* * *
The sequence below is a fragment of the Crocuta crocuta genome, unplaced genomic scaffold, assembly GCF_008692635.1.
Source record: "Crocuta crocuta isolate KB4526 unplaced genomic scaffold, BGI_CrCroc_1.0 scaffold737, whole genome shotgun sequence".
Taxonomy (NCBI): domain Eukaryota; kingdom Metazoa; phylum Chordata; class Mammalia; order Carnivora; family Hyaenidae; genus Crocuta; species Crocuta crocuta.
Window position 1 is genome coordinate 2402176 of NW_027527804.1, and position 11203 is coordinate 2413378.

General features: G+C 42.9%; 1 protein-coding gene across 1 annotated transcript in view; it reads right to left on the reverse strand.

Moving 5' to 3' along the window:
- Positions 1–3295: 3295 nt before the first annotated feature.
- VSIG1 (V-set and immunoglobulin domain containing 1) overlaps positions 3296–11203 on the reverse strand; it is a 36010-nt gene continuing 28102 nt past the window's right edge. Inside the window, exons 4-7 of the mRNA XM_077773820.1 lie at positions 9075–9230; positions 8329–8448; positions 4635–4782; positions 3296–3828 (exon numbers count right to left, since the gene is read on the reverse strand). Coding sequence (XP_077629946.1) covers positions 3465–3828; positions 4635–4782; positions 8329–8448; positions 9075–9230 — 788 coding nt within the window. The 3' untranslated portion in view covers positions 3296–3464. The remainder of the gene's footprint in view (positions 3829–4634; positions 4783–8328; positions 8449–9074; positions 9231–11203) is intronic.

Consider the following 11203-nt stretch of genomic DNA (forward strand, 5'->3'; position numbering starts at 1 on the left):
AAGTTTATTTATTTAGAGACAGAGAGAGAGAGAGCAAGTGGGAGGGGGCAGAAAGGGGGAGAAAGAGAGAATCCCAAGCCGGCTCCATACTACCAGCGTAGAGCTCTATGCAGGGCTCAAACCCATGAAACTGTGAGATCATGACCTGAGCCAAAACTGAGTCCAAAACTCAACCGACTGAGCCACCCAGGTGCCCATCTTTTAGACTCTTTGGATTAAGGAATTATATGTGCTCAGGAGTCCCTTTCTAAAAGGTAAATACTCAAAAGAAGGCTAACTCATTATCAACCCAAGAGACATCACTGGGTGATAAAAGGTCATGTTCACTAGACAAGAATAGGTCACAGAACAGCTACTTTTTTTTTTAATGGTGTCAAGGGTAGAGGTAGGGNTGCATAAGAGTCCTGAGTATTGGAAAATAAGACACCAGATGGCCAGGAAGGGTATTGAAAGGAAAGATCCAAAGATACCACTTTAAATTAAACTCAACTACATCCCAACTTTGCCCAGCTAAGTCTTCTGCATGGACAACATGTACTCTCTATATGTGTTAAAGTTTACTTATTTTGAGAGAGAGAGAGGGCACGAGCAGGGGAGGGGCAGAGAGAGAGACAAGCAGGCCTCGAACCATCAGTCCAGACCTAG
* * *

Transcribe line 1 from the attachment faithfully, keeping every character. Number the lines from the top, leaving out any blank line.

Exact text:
The sequence below is a fragment of the Crocuta crocuta genome, unplaced genomic scaffold, assembly GCF_008692635.1.